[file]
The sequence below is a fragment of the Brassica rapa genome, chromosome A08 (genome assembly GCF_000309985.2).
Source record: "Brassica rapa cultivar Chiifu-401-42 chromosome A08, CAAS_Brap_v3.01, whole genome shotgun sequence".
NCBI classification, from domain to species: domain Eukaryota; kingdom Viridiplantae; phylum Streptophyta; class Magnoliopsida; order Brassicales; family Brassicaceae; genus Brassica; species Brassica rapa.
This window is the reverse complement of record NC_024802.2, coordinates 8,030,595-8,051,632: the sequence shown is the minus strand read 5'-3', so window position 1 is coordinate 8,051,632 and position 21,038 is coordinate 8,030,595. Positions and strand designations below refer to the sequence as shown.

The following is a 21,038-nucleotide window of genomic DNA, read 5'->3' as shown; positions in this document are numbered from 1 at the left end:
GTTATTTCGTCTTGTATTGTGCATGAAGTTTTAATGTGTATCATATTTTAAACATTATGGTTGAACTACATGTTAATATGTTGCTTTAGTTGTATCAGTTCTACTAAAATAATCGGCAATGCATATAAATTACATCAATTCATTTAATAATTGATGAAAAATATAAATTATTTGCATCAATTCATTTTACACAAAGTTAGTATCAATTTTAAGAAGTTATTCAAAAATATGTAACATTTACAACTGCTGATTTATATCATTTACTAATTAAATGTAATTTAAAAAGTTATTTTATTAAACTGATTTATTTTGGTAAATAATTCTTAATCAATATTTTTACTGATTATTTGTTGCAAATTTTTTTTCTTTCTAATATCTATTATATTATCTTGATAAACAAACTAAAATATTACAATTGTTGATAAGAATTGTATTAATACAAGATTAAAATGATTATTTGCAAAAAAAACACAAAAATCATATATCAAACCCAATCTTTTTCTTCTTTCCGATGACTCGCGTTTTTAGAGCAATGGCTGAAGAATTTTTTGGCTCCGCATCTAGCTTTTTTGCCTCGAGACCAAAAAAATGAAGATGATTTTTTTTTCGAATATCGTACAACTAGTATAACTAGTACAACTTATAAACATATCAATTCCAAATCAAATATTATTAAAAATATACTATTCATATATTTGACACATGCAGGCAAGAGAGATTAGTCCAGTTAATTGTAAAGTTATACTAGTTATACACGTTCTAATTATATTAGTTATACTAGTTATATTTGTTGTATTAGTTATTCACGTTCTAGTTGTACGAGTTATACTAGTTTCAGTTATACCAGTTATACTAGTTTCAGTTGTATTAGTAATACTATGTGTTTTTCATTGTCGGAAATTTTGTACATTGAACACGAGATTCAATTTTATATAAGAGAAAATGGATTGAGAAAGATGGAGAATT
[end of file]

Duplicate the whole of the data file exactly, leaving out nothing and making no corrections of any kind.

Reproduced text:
The sequence below is a fragment of the Brassica rapa genome, chromosome A08 (genome assembly GCF_000309985.2).
Source record: "Brassica rapa cultivar Chiifu-401-42 chromosome A08, CAAS_Brap_v3.01, whole genome shotgun sequence".
NCBI classification, from domain to species: domain Eukaryota; kingdom Viridiplantae; phylum Streptophyta; class Magnoliopsida; order Brassicales; family Brassicaceae; genus Brassica; species Brassica rapa.
This window is the reverse complement of record NC_024802.2, coordinates 8,030,595-8,051,632: the sequence shown is the minus strand read 5'-3', so window position 1 is coordinate 8,051,632 and position 21,038 is coordinate 8,030,595. Positions and strand designations below refer to the sequence as shown.

The following is a 21,038-nucleotide window of genomic DNA, read 5'->3' as shown; positions in this document are numbered from 1 at the left end:
GTTATTTCGTCTTGTATTGTGCATGAAGTTTTAATGTGTATCATATTTTAAACATTATGGTTGAACTACATGTTAATATGTTGCTTTAGTTGTATCAGTTCTACTAAAATAATCGGCAATGCATATAAATTACATCAATTCATTTAATAATTGATGAAAAATATAAATTATTTGCATCAATTCATTTTACACAAAGTTAGTATCAATTTTAAGAAGTTATTCAAAAATATGTAACATTTACAACTGCTGATTTATATCATTTACTAATTAAATGTAATTTAAAAAGTTATTTTATTAAACTGATTTATTTTGGTAAATAATTCTTAATCAATATTTTTACTGATTATTTGTTGCAAATTTTTTTTCTTTCTAATATCTATTATATTATCTTGATAAACAAACTAAAATATTACAATTGTTGATAAGAATTGTATTAATACAAGATTAAAATGATTATTTGCAAAAAAAACACAAAAATCATATATCAAACCCAATCTTTTTCTTCTTTCCGATGACTCGCGTTTTTAGAGCAATGGCTGAAGAATTTTTTGGCTCCGCATCTAGCTTTTTTGCCTCGAGACCAAAAAAATGAAGATGATTTTTTTTTCGAATATCGTACAACTAGTATAACTAGTACAACTTATAAACATATCAATTCCAAATCAAATATTATTAAAAATATACTATTCATATATTTGACACATGCAGGCAAGAGAGATTAGTCCAGTTAATTGTAAAGTTATACTAGTTATACACGTTCTAATTATATTAGTTATACTAGTTATATTTGTTGTATTAGTTATTCACGTTCTAGTTGTACGAGTTATACTAGTTTCAGTTATACCAGTTATACTAGTTTCAGTTGTATTAGTAATACTATGTGTTTTTCATTGTCGGAAATTTTGTACATTGAACACGAGATTCAATTTTATATAAGAGAAAATGGATTGAGAAAGATGGAGAATT